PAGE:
At the end of the 2013-2014 school year, more than 2.6 million college students are expected to graduate faced with a highly competitive job market. According to a 2013 study by Harris Interactive and Chegg, fewer than two of five hiring managers find college students or recent graduates are prepared for a job in their chosen fields. It is clear that schools have an opportunity to both educate students and prepare them for a highly competitive global workforce.
According to a 2013 study by IDC, employers are looking for candidates that have 20 specific skills for high-growth, high-wage occupations. Coming in at number 3 on this list is proficiency with Microsoft Office, with proficiency with PowerPoint and Word specifically highlighted at #11 and #13 on the list. In fact, Microsoft Office skills were sought after five times more than any other productivity tools. Even Google’s own job postings require competency with Microsoft Office tools.
Because Office is such a highly valued skillset with employers, students who use Office 365 will have the most up-to-date versions of the productivity tools they need to excel in the classroom and the workforce.
Student Advantage available worldwide
In October, we announced a new benefit called Student Advantage, making it easy for students to get access to the latest version of Microsoft Office and better prepare themselves for the tools used in modern day workplaces. Today, Student Advantage is available to more than 35,000 educational institutions worldwide.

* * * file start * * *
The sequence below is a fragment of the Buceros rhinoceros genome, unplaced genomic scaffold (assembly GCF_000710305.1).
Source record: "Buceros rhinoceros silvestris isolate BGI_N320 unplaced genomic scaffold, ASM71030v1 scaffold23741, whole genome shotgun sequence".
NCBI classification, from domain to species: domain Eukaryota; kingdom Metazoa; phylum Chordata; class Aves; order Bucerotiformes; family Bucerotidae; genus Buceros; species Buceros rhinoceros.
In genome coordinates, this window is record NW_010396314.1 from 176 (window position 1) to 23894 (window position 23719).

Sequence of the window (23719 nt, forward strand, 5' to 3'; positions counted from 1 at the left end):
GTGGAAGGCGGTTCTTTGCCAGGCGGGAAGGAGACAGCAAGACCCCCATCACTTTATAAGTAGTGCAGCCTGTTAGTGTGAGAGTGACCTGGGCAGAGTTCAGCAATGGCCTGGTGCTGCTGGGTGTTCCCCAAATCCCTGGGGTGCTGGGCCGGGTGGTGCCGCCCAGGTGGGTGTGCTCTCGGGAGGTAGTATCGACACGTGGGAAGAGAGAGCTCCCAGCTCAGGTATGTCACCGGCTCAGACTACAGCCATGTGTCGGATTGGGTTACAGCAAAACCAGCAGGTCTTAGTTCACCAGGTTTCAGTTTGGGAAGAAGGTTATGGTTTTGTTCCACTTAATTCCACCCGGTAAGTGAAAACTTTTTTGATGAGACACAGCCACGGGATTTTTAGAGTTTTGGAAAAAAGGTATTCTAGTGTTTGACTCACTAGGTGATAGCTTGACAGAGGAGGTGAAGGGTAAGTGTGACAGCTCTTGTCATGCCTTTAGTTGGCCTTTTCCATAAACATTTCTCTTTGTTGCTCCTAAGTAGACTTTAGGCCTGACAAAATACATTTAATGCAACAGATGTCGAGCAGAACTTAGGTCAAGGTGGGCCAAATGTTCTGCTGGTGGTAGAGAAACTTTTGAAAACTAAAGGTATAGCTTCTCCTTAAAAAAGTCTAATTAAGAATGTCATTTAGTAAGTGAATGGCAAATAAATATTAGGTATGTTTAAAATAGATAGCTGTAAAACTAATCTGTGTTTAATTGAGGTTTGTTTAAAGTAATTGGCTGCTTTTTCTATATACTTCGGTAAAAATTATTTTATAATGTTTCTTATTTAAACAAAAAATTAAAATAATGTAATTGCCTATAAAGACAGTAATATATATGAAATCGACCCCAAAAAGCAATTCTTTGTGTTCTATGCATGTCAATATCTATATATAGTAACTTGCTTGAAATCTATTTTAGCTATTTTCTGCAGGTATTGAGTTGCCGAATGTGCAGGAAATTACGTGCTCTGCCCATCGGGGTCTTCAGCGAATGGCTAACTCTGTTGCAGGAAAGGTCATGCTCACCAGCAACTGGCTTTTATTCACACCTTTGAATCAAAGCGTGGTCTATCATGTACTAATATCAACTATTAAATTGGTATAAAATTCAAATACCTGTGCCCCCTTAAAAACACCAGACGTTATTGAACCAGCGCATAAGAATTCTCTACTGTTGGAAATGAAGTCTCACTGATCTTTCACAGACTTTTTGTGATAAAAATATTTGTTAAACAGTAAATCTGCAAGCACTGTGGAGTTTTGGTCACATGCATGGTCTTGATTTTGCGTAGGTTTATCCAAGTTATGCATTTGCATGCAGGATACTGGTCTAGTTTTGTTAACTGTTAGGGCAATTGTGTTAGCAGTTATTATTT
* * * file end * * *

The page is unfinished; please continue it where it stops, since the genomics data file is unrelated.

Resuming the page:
All schools and universities that license Office 365 ProPlus or Office Professional Plus for staff and faculty can now also provide access to Office 365 ProPlus for students at no additional cost. We’re already working with schools that have signed up for Student Advantage, including the Sao Paolo State Department of Education (SEE), which is providing access to Office 365 for over four million students.
To learn more about Student Advantage, visit http://office.com/education.
Schools and students give Office 365 high marks
Recently, one of North America’s largest school boards turned to Office 365 to provide more than 150,000 students and faculty with the latest Office tools. Because Office supports multiple operating systems and devices, Office 365 was a natural fit for the district. We’ll share more about this customer and their use of other Microsoft technologies later this week.
Approximately 97 percent of students using productivity software use Microsoft Office, and one such student is Kara Page. A college senior finishing a degree in biochemistry, Kara has been using Office since she was 13 and can’t imagine making it through college without it. She is using OneNote to organize her thesis research, using Lync to connect with students in a class for which she serves as a teacher’s aide and saves hours of time by using advanced functions and graphing capabilities with Excel.
Even younger students are finding the value of Office. In October, 9-year-old Jomiloju Tunde-Oladipo of Nigeria became one of the youngest certified Microsoft Office Specialists. Jomiloju, who hopes to someday work in the technology industry, joins only a handful of other students ages 10 and below who have demonstrated such a level of proficiency with Microsoft Office tools. And according to the list of skills employers are looking for, we’d say he already has a pretty good chance at fulfilling his dream.
The new Student Advantage benefit will help students like Kara and Jomiloju build the technical skills they will need once they graduate and enter the workforce. To learn more about how your school can benefit from this program, please visit: http://office.com/education.